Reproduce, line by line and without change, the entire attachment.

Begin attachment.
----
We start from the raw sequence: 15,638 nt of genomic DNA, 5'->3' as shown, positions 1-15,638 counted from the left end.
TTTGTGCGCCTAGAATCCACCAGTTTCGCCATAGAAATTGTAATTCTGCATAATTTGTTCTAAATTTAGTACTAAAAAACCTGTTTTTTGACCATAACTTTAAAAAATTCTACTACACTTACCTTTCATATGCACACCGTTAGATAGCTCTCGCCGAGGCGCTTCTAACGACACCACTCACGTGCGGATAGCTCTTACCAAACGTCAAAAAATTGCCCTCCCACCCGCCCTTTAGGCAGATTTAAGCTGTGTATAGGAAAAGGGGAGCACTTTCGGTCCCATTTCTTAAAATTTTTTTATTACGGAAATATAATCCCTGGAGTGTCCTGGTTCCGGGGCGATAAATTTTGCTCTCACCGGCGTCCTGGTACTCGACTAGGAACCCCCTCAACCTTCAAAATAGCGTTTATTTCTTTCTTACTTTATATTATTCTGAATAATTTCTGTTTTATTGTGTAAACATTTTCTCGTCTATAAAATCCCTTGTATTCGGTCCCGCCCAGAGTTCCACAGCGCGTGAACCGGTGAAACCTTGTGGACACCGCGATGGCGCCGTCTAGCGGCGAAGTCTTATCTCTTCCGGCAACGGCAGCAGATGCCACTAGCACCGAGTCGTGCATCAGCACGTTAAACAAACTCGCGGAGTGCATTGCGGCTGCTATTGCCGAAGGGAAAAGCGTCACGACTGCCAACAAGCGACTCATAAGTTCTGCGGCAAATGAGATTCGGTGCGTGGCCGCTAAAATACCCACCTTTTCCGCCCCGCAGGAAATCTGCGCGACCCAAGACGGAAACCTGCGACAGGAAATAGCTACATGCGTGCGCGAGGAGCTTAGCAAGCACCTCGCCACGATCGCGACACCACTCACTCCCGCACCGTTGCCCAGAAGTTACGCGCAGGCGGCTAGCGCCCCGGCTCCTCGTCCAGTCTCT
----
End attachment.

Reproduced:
We start from the raw sequence: 15,638 nt of genomic DNA, 5'->3' as shown, positions 1-15,638 counted from the left end.
TTTGTGCGCCTAGAATCCACCAGTTTCGCCATAGAAATTGTAATTCTGCATAATTTGTTCTAAATTTAGTACTAAAAAACCTGTTTTTTGACCATAACTTTAAAAAATTCTACTACACTTACCTTTCATATGCACACCGTTAGATAGCTCTCGCCGAGGCGCTTCTAACGACACCACTCACGTGCGGATAGCTCTTACCAAACGTCAAAAAATTGCCCTCCCACCCGCCCTTTAGGCAGATTTAAGCTGTGTATAGGAAAAGGGGAGCACTTTCGGTCCCATTTCTTAAAATTTTTTTATTACGGAAATATAATCCCTGGAGTGTCCTGGTTCCGGGGCGATAAATTTTGCTCTCACCGGCGTCCTGGTACTCGACTAGGAACCCCCTCAACCTTCAAAATAGCGTTTATTTCTTTCTTACTTTATATTATTCTGAATAATTTCTGTTTTATTGTGTAAACATTTTCTCGTCTATAAAATCCCTTGTATTCGGTCCCGCCCAGAGTTCCACAGCGCGTGAACCGGTGAAACCTTGTGGACACCGCGATGGCGCCGTCTAGCGGCGAAGTCTTATCTCTTCCGGCAACGGCAGCAGATGCCACTAGCACCGAGTCGTGCATCAGCACGTTAAACAAACTCGCGGAGTGCATTGCGGCTGCTATTGCCGAAGGGAAAAGCGTCACGACTGCCAACAAGCGACTCATAAGTTCTGCGGCAAATGAGATTCGGTGCGTGGCCGCTAAAATACCCACCTTTTCCGCCCCGCAGGAAATCTGCGCGACCCAAGACGGAAACCTGCGACAGGAAATAGCTACATGCGTGCGCGAGGAGCTTAGCAAGCACCTCGCCACGATCGCGACACCACTCACTCCCGCACCGTTGCCCAGAAGTTACGCGCAGGCGGCTAGCGCCCCGGCTCCTCGTCCAGTCTCT